When you think of rooms with a view, what do you think of? A hotel room overlooking the crashing waves of an exotic beach? A countryside retreat that boasts views for miles around, with rolling hills and valleys on the horizon? People pay a fortune to enjoy a good view when planning their holidays, with many sea view rooms costing an extra supplement but Travelodge proved that you don’t have to spend a lot to enjoy the luxury of breathtaking views from your bedroom. You just have to have the motivation and tenacity to head to the top of a mountain.
In fact, that’s exactly what they did recently, recreating a hotel room at the summit of Ben Nevis. As part of their latest charity drive, they decided to enlist 38 volunteers to climb to the top of this Scottish mountain, whilst carrying items of hotel furniture with them. Don’t worry – nobody’s daft enough to lug a double divan bed to the top of Ben Nevis for nothing. It was all done in the name of charity, with the stunt raising £40,000 for Macmillan. It’s likely you have heard about the astounding work that this charity do, providing unwavering support to cancer patients and their families throughout their battle and we think it’s a deserving charity to haul furniture up a mountain for. Thousands of people offered their support by sponsoring the team via Just Giving, while climbers and hikers on the mountain managed to witness the venture for themselves.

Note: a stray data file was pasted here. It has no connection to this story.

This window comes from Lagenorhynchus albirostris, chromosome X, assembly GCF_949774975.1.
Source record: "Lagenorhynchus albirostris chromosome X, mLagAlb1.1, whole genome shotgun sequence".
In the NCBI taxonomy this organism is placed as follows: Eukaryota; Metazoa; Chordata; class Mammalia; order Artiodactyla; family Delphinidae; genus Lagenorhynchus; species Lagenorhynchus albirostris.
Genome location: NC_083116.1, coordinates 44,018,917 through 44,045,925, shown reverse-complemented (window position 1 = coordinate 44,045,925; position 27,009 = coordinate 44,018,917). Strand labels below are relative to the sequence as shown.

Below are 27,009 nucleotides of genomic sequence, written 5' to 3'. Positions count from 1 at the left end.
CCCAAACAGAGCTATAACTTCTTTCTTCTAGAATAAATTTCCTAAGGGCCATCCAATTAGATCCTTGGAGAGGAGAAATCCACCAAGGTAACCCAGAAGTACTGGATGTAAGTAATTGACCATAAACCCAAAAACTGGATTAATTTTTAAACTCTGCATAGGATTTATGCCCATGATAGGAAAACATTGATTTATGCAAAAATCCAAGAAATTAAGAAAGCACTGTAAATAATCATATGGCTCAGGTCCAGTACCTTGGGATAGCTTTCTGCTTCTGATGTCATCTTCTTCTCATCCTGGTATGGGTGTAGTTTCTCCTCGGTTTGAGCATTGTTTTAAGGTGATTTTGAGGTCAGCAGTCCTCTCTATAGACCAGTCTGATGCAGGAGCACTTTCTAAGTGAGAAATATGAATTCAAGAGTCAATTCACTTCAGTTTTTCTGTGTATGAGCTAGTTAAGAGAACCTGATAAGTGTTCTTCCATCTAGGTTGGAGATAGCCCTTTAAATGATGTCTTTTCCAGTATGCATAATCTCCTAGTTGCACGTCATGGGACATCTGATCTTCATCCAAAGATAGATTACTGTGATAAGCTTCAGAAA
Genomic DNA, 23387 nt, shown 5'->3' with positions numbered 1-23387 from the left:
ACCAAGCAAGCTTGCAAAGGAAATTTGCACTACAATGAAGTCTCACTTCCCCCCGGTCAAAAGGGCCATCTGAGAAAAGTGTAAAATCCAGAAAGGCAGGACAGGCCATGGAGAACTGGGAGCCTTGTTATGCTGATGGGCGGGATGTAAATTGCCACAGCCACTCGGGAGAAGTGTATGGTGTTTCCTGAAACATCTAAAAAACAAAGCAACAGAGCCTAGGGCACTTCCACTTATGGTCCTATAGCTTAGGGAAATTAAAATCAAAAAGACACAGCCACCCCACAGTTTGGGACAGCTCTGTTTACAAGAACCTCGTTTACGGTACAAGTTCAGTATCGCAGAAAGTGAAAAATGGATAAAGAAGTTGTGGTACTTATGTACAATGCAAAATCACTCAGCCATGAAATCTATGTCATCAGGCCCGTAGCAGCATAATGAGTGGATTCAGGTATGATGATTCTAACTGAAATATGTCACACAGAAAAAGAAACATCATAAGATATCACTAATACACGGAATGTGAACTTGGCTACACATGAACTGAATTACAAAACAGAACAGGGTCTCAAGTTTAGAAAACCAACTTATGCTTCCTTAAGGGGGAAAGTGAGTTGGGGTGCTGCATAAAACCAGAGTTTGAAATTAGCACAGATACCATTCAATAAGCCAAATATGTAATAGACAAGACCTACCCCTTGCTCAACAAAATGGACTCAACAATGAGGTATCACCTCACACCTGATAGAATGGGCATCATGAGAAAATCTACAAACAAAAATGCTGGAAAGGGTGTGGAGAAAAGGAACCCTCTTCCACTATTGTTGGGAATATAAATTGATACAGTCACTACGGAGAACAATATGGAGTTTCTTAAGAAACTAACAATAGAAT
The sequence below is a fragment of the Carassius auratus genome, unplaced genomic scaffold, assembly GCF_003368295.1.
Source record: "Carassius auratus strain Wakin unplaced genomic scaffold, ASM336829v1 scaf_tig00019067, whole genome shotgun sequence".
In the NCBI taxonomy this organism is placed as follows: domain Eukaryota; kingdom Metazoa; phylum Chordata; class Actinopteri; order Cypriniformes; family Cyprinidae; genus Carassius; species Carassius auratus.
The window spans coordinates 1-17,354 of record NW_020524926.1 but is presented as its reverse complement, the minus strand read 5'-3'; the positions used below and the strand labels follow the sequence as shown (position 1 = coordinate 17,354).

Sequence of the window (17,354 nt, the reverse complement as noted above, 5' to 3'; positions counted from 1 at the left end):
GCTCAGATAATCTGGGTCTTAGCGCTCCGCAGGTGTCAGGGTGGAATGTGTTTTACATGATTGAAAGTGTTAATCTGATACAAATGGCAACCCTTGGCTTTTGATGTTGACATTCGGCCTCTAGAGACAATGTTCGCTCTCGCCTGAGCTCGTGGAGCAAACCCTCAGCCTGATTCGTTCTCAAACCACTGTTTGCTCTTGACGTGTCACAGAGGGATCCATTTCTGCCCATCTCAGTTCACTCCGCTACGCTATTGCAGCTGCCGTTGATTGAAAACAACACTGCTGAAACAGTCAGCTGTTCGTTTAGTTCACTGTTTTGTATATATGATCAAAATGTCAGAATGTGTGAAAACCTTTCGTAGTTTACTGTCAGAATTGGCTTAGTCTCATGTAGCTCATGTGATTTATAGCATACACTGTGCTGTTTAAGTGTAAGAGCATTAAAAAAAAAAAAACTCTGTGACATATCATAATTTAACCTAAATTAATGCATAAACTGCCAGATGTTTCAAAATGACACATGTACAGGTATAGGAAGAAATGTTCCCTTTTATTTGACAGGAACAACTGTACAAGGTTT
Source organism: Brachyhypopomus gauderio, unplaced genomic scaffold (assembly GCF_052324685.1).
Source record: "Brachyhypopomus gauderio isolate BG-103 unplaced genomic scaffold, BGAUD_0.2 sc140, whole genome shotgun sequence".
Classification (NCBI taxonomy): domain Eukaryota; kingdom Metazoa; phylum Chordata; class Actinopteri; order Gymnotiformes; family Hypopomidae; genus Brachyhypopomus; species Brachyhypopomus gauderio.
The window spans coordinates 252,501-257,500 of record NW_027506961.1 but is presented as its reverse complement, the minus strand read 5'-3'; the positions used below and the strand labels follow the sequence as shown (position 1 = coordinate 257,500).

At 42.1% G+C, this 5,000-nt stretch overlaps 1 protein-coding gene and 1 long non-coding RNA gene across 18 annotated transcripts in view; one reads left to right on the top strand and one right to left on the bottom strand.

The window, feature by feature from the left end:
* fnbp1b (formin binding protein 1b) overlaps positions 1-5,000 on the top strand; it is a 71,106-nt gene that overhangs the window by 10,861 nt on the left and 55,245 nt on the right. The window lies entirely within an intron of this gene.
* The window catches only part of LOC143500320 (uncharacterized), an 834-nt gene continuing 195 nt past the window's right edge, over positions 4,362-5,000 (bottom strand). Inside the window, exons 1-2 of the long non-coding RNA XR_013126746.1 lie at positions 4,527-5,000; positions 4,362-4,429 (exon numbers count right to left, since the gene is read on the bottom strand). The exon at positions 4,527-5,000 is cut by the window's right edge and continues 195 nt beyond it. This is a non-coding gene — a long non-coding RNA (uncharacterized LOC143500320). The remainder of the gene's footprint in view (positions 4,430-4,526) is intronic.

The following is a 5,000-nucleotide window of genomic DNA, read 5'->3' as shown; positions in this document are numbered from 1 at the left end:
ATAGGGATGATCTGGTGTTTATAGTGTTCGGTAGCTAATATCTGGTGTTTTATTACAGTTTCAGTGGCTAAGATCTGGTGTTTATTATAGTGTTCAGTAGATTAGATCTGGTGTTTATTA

Not only did they carry a bed between them, but they also hauled a comfortable armchair, wall hangings, bedding and even walls up the steep trails, so that once they got to the summit, they could make an authentic replica of a traditional Travelodge hotel room for weary hikers and climbers to appreciate.
Many people head to the peak of Ben Nevis every year to sample the breathtaking views that can be enjoyed once they’re at the top but nobody of our generation will have witnessed a hotel room there before. In fact, it was the highest hotel room in the UK since 1916 and one that provided unforgettable views from an incomparable setting – a hotel room, outside, 1,344m above sea level.